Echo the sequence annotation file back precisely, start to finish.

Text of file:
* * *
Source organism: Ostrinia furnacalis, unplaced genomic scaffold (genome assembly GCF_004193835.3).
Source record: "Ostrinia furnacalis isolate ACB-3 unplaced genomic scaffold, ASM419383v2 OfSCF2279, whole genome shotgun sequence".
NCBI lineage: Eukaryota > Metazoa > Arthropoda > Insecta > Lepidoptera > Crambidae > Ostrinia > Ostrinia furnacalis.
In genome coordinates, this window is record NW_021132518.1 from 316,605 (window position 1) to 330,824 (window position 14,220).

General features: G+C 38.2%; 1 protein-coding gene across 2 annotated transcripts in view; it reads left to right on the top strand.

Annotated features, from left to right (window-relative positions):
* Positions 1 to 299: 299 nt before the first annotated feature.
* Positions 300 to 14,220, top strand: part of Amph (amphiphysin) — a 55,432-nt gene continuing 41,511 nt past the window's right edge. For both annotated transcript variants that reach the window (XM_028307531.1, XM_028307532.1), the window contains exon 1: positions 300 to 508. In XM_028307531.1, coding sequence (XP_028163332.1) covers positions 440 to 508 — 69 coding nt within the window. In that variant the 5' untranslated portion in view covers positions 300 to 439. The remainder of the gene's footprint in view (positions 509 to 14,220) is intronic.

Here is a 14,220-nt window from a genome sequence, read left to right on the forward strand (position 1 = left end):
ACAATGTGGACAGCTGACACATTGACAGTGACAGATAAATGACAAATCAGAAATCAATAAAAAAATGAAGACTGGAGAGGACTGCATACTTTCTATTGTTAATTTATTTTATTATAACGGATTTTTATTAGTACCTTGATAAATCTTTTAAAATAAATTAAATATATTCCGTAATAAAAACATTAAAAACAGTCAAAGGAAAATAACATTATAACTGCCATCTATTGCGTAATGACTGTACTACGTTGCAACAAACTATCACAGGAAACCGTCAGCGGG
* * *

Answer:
Source organism: Ostrinia furnacalis, unplaced genomic scaffold (genome assembly GCF_004193835.3).
Source record: "Ostrinia furnacalis isolate ACB-3 unplaced genomic scaffold, ASM419383v2 OfSCF2279, whole genome shotgun sequence".
NCBI lineage: Eukaryota > Metazoa > Arthropoda > Insecta > Lepidoptera > Crambidae > Ostrinia > Ostrinia furnacalis.
In genome coordinates, this window is record NW_021132518.1 from 316,605 (window position 1) to 330,824 (window position 14,220).

General features: G+C 38.2%; 1 protein-coding gene across 2 annotated transcripts in view; it reads left to right on the top strand.

Annotated features, from left to right (window-relative positions):
* Positions 1 to 299: 299 nt before the first annotated feature.
* Positions 300 to 14,220, top strand: part of Amph (amphiphysin) — a 55,432-nt gene continuing 41,511 nt past the window's right edge. For both annotated transcript variants that reach the window (XM_028307531.1, XM_028307532.1), the window contains exon 1: positions 300 to 508. In XM_028307531.1, coding sequence (XP_028163332.1) covers positions 440 to 508 — 69 coding nt within the window. In that variant the 5' untranslated portion in view covers positions 300 to 439. The remainder of the gene's footprint in view (positions 509 to 14,220) is intronic.

Here is a 14,220-nt window from a genome sequence, read left to right on the forward strand (position 1 = left end):
ACAATGTGGACAGCTGACACATTGACAGTGACAGATAAATGACAAATCAGAAATCAATAAAAAAATGAAGACTGGAGAGGACTGCATACTTTCTATTGTTAATTTATTTTATTATAACGGATTTTTATTAGTACCTTGATAAATCTTTTAAAATAAATTAAATATATTCCGTAATAAAAACATTAAAAACAGTCAAAGGAAAATAACATTATAACTGCCATCTATTGCGTAATGACTGTACTACGTTGCAACAAACTATCACAGGAAACCGTCAGCGGG